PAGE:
In parallel, a process of “cartelisation” based on privileged relations develops. Established intermediaries play a crucial role in this process. The direct involvement of the most influential agents in the TPE business sphere reinforces their dominant position.[5] This further limits the competitiveness of the player representation market and the transfer market in general.

As a consequence, a few investment funds and companies collaborate on a regular basis with a close-knit group of intermediaries holding strong ties with team shareholders and managers. The key actors in these dominant networks are thus more than ever able to exercise a lasting control over more footballers and clubs.[6]

This gives them even more leverage over actors who are not part of their network. As in all economic sectors, enjoying an oligopolistic position is indeed particularly useful. Specifically in football, this drives up transfer costs for players controlled, generates ever-greater profits and consolidates the control on the market.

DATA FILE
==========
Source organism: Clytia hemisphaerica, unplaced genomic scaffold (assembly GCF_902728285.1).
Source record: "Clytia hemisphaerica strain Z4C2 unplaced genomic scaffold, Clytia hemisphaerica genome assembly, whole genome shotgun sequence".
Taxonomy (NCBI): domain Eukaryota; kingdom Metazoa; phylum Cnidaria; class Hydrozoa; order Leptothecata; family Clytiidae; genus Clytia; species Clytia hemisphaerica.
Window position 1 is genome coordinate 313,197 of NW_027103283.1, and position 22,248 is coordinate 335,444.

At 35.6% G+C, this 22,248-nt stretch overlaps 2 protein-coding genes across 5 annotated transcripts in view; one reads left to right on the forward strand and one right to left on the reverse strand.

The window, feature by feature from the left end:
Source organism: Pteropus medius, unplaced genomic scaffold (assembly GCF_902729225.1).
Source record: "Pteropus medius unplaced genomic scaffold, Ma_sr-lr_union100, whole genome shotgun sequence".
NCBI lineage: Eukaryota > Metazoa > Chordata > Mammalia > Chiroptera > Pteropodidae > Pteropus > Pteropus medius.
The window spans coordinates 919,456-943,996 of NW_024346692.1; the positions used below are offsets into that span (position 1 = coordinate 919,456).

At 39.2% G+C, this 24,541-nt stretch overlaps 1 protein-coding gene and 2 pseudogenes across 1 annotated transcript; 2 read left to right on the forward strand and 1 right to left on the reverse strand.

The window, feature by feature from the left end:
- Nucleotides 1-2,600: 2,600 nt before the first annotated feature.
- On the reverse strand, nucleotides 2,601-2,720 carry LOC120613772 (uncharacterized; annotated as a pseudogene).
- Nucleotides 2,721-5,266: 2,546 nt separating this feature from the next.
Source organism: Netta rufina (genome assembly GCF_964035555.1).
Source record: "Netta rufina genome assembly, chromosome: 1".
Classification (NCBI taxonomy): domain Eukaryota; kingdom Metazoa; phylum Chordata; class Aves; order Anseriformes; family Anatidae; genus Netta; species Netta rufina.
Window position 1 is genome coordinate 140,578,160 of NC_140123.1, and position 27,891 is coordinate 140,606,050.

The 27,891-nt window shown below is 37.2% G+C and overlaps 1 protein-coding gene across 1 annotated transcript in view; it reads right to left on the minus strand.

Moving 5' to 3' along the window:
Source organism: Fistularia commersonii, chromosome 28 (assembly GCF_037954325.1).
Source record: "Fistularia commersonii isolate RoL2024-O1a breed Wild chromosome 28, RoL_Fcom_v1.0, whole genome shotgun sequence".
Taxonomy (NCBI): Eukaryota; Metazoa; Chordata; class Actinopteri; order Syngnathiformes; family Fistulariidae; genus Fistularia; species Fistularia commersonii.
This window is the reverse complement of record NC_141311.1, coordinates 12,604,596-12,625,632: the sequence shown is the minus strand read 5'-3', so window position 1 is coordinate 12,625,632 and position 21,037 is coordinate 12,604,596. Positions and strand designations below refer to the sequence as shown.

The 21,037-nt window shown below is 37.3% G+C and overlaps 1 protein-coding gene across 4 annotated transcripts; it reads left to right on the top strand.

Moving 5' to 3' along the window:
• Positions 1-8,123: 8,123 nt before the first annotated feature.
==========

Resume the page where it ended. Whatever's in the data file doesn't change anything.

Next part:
In addition, when TPE investors want to maintain a percentage on future transfers with the aim of maximising profits, clubs from national associations where such practices are forbidden (i.e. England) have much less bargaining power. This also leads to rising recruitment costs. From this perspective, the TPE business model is a source of inequalities between countries.

A further negative consequence of the development of the TPE business model is the creation of parallel transfer markets which are for the most part outside the scope and control of the football authorities, as well as the arbitrary justice of sporting federations.

Contrary to club officials, third-party investors do not have to respect the normal transfer windows. This gives third parties a competitive advantage over clubs. Moreover, as already mentioned, TPE agreements do not provide for the payment of solidarity or training contributions.